Another issue is witness safety in trials involving Albanian indictees at the ICTY.  With Haradinaj running in the November election, prosecutors fear an increase in witness intimidation. The perception that UNMIK has facilitated his candidacy may impact potential witnesses. The unresolved issue of Kosovo’s status has slowed down previous hopes for progress in the area of witness relocation from Kosovo.

The big issue on most minds, however, will be what to do if the current talks fail to bring about a negotiated solution by 10 December and the related issue of a possible unilateral declaration of independence. 

Related issues include possible secession moves by Serbs in the north and the possible impact on break-away entities in other regions.

Council and Wider Dynamics
Kosovo was a high-priority agenda item from March to July. By then, intense activity and pressure to make a decision had begun to wear down some members. Some members were relieved, therefore, when the issue moved away in July.

The mood is now more pessimistic. Many acknowledge that consensus on a status resolution (either pro-Kosovo independence or pro-the status quo) is now unlikely.

The US and Russia are participating constructively in the troika. However, fundamental differences remain. US Deputy Assistant Secretary of State David Kramer has voiced opposition to an extended process while Russia has made it clear it wants negotiations to be open-ended.

Members also differ over how to deal with a unilateral declaration of independence. The US has made it clear that it will recognise such a declaration. Most of the EU members also seem likely to recognise unilateral independence. Russia, recognising that its veto only carries weight within the Council, is advocating the return of the issue to the Council.

UN Documents

 Security Council Resolution
  • S/RES/1244 (10 June 1999) authorised NATO to secure and enforce the withdrawal of Yugoslav (FRY) forces from Kosovo and established UNMIK.
 Selected Presidential Statement
  • S/PRST/2005/51 (24 October 2005) declared it was time to begin the political process to determine the future status of Kosovo.
Selected Letters
  • S/2007/427 (10 July 2007) was the letter from the Permanent Representative of Serbia containing comments on the Secretary-General’s June UNMIK report.
  • S/2007/414 (6 July 2007) was the letter reporting on KFOR operations from 1 to 31 May 2007.
  • S/2007/403 (2 July 2007) was the letter reporting on KFOR operations from 1 to 30 April 2007.
  • S/2007/168 and Add. 1 (26 March 2007) was the letter transmitting Ahtisaari’s report on Kosovo’s future status and the Comprehensive Proposal for the Kosovo Status Settlement.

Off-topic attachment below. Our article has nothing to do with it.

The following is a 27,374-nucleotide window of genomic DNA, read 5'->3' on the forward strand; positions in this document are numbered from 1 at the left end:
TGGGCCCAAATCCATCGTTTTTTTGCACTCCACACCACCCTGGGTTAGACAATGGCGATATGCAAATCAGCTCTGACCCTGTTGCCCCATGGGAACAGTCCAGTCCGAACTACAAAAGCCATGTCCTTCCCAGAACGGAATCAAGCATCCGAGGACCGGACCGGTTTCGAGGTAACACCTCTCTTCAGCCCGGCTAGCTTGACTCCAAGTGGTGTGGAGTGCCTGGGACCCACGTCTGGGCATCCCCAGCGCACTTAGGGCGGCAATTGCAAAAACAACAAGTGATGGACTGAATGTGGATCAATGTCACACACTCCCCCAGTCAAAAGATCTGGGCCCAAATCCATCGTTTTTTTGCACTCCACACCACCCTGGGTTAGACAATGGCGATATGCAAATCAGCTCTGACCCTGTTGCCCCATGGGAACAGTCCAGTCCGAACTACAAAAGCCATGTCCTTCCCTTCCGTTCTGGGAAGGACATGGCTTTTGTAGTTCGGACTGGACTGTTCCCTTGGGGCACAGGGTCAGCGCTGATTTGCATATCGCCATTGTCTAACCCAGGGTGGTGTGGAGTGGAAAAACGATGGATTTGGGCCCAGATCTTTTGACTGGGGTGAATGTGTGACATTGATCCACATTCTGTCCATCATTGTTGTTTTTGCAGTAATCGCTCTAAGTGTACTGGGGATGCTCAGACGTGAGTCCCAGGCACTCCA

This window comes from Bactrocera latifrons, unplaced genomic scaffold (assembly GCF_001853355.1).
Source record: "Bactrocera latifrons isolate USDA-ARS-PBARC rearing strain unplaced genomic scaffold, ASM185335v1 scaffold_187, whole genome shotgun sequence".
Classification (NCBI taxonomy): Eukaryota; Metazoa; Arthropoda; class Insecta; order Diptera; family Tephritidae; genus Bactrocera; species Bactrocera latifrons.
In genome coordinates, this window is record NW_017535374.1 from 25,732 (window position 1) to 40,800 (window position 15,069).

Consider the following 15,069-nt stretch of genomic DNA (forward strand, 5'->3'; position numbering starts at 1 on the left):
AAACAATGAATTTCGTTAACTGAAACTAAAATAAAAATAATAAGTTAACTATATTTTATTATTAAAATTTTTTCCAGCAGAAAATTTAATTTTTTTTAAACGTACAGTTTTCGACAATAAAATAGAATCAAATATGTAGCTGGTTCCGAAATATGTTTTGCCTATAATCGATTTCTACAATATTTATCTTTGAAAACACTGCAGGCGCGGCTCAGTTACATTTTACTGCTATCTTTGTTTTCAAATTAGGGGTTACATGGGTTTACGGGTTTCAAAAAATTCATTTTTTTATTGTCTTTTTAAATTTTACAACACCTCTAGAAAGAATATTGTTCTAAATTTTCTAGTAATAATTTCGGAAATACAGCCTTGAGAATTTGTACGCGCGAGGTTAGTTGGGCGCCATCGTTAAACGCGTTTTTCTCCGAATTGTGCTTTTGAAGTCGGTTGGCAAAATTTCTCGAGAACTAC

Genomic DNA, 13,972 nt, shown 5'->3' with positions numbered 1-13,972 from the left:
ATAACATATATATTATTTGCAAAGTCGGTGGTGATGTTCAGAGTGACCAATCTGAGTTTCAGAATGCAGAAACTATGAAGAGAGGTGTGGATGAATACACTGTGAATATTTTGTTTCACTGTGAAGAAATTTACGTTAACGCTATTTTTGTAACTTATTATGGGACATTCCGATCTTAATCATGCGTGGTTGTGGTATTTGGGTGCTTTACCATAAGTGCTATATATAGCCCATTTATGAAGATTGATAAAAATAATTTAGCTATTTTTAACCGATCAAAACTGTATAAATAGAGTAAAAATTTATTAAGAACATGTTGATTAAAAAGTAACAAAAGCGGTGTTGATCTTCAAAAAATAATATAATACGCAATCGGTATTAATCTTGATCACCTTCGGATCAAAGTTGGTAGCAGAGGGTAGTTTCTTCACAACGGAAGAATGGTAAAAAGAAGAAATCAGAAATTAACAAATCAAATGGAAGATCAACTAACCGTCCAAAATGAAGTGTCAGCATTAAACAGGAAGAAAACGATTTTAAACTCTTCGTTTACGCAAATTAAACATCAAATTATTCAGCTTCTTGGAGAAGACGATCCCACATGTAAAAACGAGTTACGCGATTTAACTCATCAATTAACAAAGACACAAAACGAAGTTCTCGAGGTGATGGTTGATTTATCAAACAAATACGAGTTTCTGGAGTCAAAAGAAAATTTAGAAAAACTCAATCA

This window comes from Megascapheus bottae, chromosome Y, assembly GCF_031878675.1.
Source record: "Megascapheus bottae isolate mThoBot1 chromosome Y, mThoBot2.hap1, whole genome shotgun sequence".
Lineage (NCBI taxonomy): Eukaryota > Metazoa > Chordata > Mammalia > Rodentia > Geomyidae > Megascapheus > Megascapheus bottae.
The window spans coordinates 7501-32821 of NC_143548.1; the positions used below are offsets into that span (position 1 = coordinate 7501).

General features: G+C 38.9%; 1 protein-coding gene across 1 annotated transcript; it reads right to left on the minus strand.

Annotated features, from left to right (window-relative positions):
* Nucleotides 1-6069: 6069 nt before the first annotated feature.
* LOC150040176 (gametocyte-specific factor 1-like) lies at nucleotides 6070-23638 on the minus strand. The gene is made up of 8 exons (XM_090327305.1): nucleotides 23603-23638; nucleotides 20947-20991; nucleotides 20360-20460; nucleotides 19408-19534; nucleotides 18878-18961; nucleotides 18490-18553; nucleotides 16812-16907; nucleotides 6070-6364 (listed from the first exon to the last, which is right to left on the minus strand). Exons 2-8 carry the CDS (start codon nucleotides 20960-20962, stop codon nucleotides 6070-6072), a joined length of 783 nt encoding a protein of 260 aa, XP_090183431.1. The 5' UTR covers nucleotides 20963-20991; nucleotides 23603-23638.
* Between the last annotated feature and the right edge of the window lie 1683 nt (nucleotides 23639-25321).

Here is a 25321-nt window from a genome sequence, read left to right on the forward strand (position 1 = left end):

Selected Reports
  • S/2007/395 (29 June 2007) was the latest report of the Secretary-General on UNMIK.
  • S/2007/256 (4 May 2007) was the report of the Security Council on the Kosovo mission.
 Others
  • Statement issued on 20 July 2007 by Belgium, France, Germany, Italy, UK and the US, co-sponsors of the draft resolution on Kosovo presented to the Council on 17 July.
  • S/2007/437 (17 July 2007) was the draft resolution on Kosovo.

Other Relevant Facts

 Secretary-General’s Special Envoy for the Future Status Process
 Martti Ahtisaari (Finland) 
 Special Representative of the Secretary-General
 Joachim Rucker (Germany)
 UNMIK
  •  Size of UNMIK mission: 483 international, 1967 national, 142 UN volunteers as of 30 March
  •  Size of OSCE mission: 1300 staff (310 international and 990 local as of 30 September 2006) (Pillar 3) and 447(114 international and 333 local staff as of 31 March 2007)  (Pillar 4)
  • Size of EU mission: 125 international staff, 336 local staff
 Cost
 $217.9 million for fiscal year 2006-2007 (not including OSCE, EU and NATO expenditures)
 KFOR (NATO FORCE)
 General Roland Kather (Germany) 
 Size and Composition of Mission
  •  Size: 16,000 troops
  •  NATO countries: Belgium, Bulgaria, Czech Republic, Denmark, Estonia, France, Germany, Greece, Hungary, Italy, Latvia, Lithuania, Luxembourg, Netherlands, Norway, Poland, Portugal, Romania, Slovakia, Slovenia, Spain, Turkey, UK, US
  •  Non-NATO countries: Armenia, Austria, Azerbaijan, Finland, Georgia, Ireland, Morocco, Sweden, Switzerland, Ukraine

Useful Additional Sources